Y Combinator is funding the future of spam in Windows – drive-by crapware installers

installmonetizer

Many people in the technology startup community have very high regards for Paul Graham and Y Combinator, the exclusive seed accelerator program in Silicon Valley which has under its belt acclaimed successes like reddit, Airbnb and Dropbox. There’s equal standing for Andreessen Horowitz, a private equity investment company with notable alumni such as Groupon, Instagram and Skype.

Now those people and companies have put their most valuable support – money, experience and brand – behind “InstallMonetizer“, a company that describes itself as a “windows based software monetization platform”. Very carefully selected words.

Let’s not beat around the bush. This is a company that makes drive-by installers that bundles all sorts of life-savingsarcasm toolbars and adware when installing apps on Windows.

Perhaps even worse, the company’s “solution” also includes “Post Install Conversion Tracking“. Alarmingly, it’s tracking software (some would call it spyware) that monitors and uploads user’s ongoing usage activity of the bundled crapware.

installmonetizer2

Although the company claims it is all “non-personally identifiable data”, according to its website this surprisingly includes not only IP but the globally unique MAC addresses.

According to a TechCrunch article today, InstallMonetizer has been supported by a $500,000 investment from an array of top-tier Silicon Valley investment firms. If nothing else, this guarantees that not only does this company and its practices continue to exist, but it will continue to grow.

As an experience-critical Windows user and app developer, I can sympathize with software developers all too well. It can be damn hard to make a good app and it can be even harder getting compensated for the hard work. So it’s understandably enticing when a company teases an independent developer with promises of great wealth.

I know this because I’ve been in that exact situation. Multiple times.

Over the course of two years since I’ve been designing the MetroTwit for Windows app, we’ve been approached by three different crapware installer offers. Of course they don’t call themselves that.

For the purpose of full disclosure, here’s what one email exchange looked like:

Mon, Dec 31, 2012 at 12:14 AM

Dear Mr. Long Zheng,
I hope this email finds you well.

My name is [Name removed] and I`m the Strategic Partnerships manager at [Company removed].

I am contacting you since I came across metrotwit.com activity, and was highly impressed both by the professionalism & quality of your product.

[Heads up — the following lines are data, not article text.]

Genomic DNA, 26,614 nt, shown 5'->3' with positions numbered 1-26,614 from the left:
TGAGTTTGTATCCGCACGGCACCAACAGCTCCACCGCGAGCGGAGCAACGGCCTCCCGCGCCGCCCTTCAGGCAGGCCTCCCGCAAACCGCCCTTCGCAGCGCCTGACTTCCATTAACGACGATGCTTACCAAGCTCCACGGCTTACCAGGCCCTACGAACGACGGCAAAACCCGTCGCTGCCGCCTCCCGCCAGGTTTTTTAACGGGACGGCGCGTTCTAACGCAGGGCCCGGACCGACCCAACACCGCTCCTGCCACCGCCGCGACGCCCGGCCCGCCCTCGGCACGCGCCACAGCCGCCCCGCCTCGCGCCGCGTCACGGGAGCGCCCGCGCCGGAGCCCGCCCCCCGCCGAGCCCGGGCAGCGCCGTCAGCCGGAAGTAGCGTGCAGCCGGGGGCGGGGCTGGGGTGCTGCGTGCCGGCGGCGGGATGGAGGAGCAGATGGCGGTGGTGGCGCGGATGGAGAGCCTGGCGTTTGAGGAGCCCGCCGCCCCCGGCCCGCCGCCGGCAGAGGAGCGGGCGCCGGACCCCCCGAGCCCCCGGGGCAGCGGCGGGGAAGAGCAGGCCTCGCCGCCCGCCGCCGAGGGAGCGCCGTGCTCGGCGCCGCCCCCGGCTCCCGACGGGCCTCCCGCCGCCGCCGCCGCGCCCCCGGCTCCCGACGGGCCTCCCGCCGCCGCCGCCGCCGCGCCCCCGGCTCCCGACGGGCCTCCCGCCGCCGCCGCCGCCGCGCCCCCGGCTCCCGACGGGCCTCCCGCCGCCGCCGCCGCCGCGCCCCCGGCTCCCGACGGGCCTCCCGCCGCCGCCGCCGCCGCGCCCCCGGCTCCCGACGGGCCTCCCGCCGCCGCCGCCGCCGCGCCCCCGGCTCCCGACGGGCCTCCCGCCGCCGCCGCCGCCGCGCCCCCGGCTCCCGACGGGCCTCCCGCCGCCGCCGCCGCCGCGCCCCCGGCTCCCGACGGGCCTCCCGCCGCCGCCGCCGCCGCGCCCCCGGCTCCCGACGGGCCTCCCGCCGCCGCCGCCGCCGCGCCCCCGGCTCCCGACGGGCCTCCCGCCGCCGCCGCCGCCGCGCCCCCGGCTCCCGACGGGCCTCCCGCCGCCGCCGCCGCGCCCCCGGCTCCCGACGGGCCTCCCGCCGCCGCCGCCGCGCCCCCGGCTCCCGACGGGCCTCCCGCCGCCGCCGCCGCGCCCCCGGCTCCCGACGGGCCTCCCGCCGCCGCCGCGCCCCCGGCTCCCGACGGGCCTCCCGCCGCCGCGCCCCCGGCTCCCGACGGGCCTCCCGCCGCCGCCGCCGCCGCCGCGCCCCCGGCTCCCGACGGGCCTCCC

I would like to discuss a potential partnership between our companies that will significantly increase Pixel Tucker Pty Ltd revenues.

Would you be available for quick call to discuss our offer in more details.

Looking forward to hearing back from you.

Sincerely,

[Name removed].


Mon, Dec 31, 2012 at 12:18 AM

Hi [Name removed],

Thanks for your email. Would this be some sort of distribution partnership? If so, unfortunately we have a strict policy not to install any other third-party apps with MetroTwit.

Regards,

— Long Zheng


Mon, Dec 31, 2012 at 9:27 PM

Hello Mr. Zheng,
Thanks for your quick reply.

We launched similar cooperation with WinZip, Nero, TuneUp, Yahoo, and dozens of other reputable brands so this it’s a shame we can’t work together.

Personally I believe you can still present high quality product to your users and make good monetization out from it.

Based on our estimation this type of cooperation, will add a new revenue channel, estimated at $90,000 – $120,000 each year for your company.

I can assure you that your users will be presented with a compliant offer screen, which they can choose if they want to install the [Product removed] toolbar or not. We can even have it on opt in (users need actively give their consent to the offer).

In case you change your mind on this in the future, kindly let me know so we can make progress.

Best regards,
[Name removed]

For the purpose of brevity, other offers included per-install payouts between $0.30 to $1.50. Not an insignificant amount of money if you factor in many of these companies encourage multiple bundles at once. If one doesn’t make it wrong, four can’t be that bad either.

I’m not going to delve into the technical aspects of crapware – its effects on system performance, reliability and satisfaction are pretty well documented. The fact that there is a thriving ecosystem of “crapware, adware, spyware” removers is enough evidence it’s a significant issue.